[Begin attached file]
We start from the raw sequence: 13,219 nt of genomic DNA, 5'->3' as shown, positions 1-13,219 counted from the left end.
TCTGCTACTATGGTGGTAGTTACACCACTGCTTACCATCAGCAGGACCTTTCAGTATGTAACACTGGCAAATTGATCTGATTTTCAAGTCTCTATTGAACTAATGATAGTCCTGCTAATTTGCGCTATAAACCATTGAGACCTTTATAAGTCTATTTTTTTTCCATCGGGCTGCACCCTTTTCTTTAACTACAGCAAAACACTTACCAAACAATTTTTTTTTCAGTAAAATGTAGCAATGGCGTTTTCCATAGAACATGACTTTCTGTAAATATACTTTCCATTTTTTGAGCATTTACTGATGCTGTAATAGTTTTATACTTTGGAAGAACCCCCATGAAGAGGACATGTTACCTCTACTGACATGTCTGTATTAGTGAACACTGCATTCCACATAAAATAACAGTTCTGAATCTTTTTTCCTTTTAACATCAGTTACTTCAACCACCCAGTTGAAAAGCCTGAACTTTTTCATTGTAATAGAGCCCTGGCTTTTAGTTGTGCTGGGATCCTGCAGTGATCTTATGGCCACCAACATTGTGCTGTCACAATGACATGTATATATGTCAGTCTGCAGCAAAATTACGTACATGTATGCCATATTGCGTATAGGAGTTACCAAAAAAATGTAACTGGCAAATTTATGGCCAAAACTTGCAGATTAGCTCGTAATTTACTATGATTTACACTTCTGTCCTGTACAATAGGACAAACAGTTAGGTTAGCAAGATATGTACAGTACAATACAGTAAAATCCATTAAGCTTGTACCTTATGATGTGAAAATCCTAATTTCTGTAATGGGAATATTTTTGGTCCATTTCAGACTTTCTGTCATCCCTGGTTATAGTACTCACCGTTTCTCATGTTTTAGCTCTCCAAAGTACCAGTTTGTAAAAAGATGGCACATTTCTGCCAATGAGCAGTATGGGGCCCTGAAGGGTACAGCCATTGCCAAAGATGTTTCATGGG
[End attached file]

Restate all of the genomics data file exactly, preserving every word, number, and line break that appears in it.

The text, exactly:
We start from the raw sequence: 13,219 nt of genomic DNA, 5'->3' as shown, positions 1-13,219 counted from the left end.
TCTGCTACTATGGTGGTAGTTACACCACTGCTTACCATCAGCAGGACCTTTCAGTATGTAACACTGGCAAATTGATCTGATTTTCAAGTCTCTATTGAACTAATGATAGTCCTGCTAATTTGCGCTATAAACCATTGAGACCTTTATAAGTCTATTTTTTTTCCATCGGGCTGCACCCTTTTCTTTAACTACAGCAAAACACTTACCAAACAATTTTTTTTTCAGTAAAATGTAGCAATGGCGTTTTCCATAGAACATGACTTTCTGTAAATATACTTTCCATTTTTTGAGCATTTACTGATGCTGTAATAGTTTTATACTTTGGAAGAACCCCCATGAAGAGGACATGTTACCTCTACTGACATGTCTGTATTAGTGAACACTGCATTCCACATAAAATAACAGTTCTGAATCTTTTTTCCTTTTAACATCAGTTACTTCAACCACCCAGTTGAAAAGCCTGAACTTTTTCATTGTAATAGAGCCCTGGCTTTTAGTTGTGCTGGGATCCTGCAGTGATCTTATGGCCACCAACATTGTGCTGTCACAATGACATGTATATATGTCAGTCTGCAGCAAAATTACGTACATGTATGCCATATTGCGTATAGGAGTTACCAAAAAAATGTAACTGGCAAATTTATGGCCAAAACTTGCAGATTAGCTCGTAATTTACTATGATTTACACTTCTGTCCTGTACAATAGGACAAACAGTTAGGTTAGCAAGATATGTACAGTACAATACAGTAAAATCCATTAAGCTTGTACCTTATGATGTGAAAATCCTAATTTCTGTAATGGGAATATTTTTGGTCCATTTCAGACTTTCTGTCATCCCTGGTTATAGTACTCACCGTTTCTCATGTTTTAGCTCTCCAAAGTACCAGTTTGTAAAAAGATGGCACATTTCTGCCAATGAGCAGTATGGGGCCCTGAAGGGTACAGCCATTGCCAAAGATGTTTCATGGG